Governments’ Attention To Health Policy Can Promote Dignity, Freedom
In a Lancet opinion piece, the journal’s editor-in-chief Richard Horton writes about “[w]hy governments should take health more seriously,” stating, “The purpose of government is to uphold the dignity of its people. … The task of government is, as far as it can (given available resources), to enable the different hopes and intentions of its people to be fulfilled, as long as those hopes and intentions don’t infringe or limit the hopes and intentions of others.” He continues, “In other words, to promote dignity demands a concern for the freedom of a people to make choices,” noting, “Those freedoms have been called ‘capabilities’ by some writers.”
“Health is a capability to be valued by governments because our health influences the length and quality of our life, the ability we have to choose to be healthy, our freedom from violence and injury, our freedom from pain, the expression of feelings and emotions, and our ability to control our environment in ways that protect and strengthen the possibility for health,” Horton writes. “The measures of success of a health system are not only a set of health outcomes, but also a set of freedoms that health bestows upon us to choose the lives we value,” he continues, concluding, “Health matters because when politicians intervene in health policy they are intervening not with our health, but with the futures we all value and long for” (3/23).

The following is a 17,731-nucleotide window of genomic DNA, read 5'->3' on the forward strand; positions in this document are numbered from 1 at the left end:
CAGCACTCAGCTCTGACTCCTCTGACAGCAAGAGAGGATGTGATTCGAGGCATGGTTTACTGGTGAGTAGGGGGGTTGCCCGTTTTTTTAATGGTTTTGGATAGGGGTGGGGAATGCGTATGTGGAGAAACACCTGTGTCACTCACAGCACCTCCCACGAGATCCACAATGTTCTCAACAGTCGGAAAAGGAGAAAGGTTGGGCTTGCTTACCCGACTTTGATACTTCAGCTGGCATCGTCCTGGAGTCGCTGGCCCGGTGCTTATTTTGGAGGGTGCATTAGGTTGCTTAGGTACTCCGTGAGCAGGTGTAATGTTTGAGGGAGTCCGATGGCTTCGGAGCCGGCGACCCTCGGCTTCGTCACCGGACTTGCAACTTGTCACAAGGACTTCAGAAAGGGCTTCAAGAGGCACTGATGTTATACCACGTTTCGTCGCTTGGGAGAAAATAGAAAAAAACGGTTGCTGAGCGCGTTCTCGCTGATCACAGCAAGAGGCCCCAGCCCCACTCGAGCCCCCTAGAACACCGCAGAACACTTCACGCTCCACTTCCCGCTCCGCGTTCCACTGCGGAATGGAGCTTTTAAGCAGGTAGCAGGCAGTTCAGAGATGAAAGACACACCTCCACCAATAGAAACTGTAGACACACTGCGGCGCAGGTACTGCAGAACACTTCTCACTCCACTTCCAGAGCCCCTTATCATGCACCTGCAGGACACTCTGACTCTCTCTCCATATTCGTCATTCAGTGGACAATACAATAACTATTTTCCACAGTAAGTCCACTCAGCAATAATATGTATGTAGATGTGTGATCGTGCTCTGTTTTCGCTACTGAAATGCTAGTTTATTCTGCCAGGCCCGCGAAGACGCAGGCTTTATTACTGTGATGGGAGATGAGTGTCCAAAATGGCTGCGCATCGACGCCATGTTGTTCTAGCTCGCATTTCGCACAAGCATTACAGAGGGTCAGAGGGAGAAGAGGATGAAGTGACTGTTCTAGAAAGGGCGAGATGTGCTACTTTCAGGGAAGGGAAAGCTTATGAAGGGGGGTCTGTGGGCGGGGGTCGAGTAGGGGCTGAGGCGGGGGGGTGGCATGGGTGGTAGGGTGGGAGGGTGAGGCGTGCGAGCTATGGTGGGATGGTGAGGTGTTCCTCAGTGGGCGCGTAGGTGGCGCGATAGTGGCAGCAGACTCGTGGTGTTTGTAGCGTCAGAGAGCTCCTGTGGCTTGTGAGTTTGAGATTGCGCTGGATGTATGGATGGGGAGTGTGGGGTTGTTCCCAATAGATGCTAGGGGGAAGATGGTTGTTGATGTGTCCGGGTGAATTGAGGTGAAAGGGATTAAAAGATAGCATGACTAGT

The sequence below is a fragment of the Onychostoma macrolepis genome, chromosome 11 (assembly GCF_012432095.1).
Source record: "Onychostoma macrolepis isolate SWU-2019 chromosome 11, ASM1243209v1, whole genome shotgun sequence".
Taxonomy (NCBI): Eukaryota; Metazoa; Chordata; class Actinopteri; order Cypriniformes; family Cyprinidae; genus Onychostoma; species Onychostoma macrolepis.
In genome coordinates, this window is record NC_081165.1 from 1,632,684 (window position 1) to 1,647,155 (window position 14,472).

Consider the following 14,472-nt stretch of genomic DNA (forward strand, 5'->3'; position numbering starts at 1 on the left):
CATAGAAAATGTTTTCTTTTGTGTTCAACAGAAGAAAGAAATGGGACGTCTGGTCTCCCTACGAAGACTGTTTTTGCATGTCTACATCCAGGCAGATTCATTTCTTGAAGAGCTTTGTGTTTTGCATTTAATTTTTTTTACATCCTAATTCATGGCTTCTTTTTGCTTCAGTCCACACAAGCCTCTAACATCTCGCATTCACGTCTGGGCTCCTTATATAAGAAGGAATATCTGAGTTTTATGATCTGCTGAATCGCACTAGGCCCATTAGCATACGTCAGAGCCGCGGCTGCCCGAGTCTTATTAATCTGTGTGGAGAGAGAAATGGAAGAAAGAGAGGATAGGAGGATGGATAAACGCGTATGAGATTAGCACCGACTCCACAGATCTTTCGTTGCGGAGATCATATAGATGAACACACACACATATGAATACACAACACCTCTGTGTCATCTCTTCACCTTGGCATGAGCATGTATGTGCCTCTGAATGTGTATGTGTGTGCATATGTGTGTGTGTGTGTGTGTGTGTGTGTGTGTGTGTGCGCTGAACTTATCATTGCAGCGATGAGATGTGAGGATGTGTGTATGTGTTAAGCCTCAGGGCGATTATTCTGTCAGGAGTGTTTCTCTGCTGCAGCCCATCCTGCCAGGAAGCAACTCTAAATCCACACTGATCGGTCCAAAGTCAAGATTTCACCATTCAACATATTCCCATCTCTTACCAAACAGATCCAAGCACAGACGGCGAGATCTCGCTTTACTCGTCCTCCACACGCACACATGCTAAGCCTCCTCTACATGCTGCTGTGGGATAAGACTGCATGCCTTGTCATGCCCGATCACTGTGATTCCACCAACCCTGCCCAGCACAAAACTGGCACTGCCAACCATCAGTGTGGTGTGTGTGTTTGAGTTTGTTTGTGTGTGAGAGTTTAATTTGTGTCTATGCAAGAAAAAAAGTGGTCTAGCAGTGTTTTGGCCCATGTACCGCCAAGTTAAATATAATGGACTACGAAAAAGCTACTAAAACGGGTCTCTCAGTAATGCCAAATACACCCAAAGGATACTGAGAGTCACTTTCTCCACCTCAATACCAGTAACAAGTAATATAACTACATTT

The KFF Daily Global Health Policy Report summarized news and information on global health policy from hundreds of sources, from May 2009 through December 2020. All summaries are archived and available via search.